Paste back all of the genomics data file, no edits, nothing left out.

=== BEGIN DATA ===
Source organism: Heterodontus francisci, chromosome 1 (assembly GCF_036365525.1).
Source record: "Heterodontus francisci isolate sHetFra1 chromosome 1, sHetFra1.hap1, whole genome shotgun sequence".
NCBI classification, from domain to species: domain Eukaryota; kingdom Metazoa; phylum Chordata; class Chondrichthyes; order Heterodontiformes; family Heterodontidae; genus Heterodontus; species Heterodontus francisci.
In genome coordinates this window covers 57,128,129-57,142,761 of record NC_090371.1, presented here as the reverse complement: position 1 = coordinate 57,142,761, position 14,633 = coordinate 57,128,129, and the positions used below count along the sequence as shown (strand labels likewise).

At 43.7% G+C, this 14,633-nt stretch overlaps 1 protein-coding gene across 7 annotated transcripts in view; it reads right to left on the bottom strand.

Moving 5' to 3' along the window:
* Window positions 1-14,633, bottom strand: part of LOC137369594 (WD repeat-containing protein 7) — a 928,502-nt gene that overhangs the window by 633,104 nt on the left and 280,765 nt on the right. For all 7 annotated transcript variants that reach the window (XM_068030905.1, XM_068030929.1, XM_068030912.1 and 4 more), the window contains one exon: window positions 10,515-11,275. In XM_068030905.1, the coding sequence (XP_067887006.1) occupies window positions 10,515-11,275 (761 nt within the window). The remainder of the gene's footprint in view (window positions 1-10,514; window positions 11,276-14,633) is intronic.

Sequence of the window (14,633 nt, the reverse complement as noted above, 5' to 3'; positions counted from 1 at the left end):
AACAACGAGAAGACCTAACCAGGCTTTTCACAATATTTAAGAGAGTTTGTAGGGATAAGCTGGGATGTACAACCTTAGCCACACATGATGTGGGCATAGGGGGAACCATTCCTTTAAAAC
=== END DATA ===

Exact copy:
Source organism: Heterodontus francisci, chromosome 1 (assembly GCF_036365525.1).
Source record: "Heterodontus francisci isolate sHetFra1 chromosome 1, sHetFra1.hap1, whole genome shotgun sequence".
NCBI classification, from domain to species: domain Eukaryota; kingdom Metazoa; phylum Chordata; class Chondrichthyes; order Heterodontiformes; family Heterodontidae; genus Heterodontus; species Heterodontus francisci.
In genome coordinates this window covers 57,128,129-57,142,761 of record NC_090371.1, presented here as the reverse complement: position 1 = coordinate 57,142,761, position 14,633 = coordinate 57,128,129, and the positions used below count along the sequence as shown (strand labels likewise).

At 43.7% G+C, this 14,633-nt stretch overlaps 1 protein-coding gene across 7 annotated transcripts in view; it reads right to left on the bottom strand.

Moving 5' to 3' along the window:
* Window positions 1-14,633, bottom strand: part of LOC137369594 (WD repeat-containing protein 7) — a 928,502-nt gene that overhangs the window by 633,104 nt on the left and 280,765 nt on the right. For all 7 annotated transcript variants that reach the window (XM_068030905.1, XM_068030929.1, XM_068030912.1 and 4 more), the window contains one exon: window positions 10,515-11,275. In XM_068030905.1, the coding sequence (XP_067887006.1) occupies window positions 10,515-11,275 (761 nt within the window). The remainder of the gene's footprint in view (window positions 1-10,514; window positions 11,276-14,633) is intronic.

Sequence of the window (14,633 nt, the reverse complement as noted above, 5' to 3'; positions counted from 1 at the left end):
AACAACGAGAAGACCTAACCAGGCTTTTCACAATATTTAAGAGAGTTTGTAGGGATAAGCTGGGATGTACAACCTTAGCCACACATGATGTGGGCATAGGGGGAACCATTCCTTTAAAAC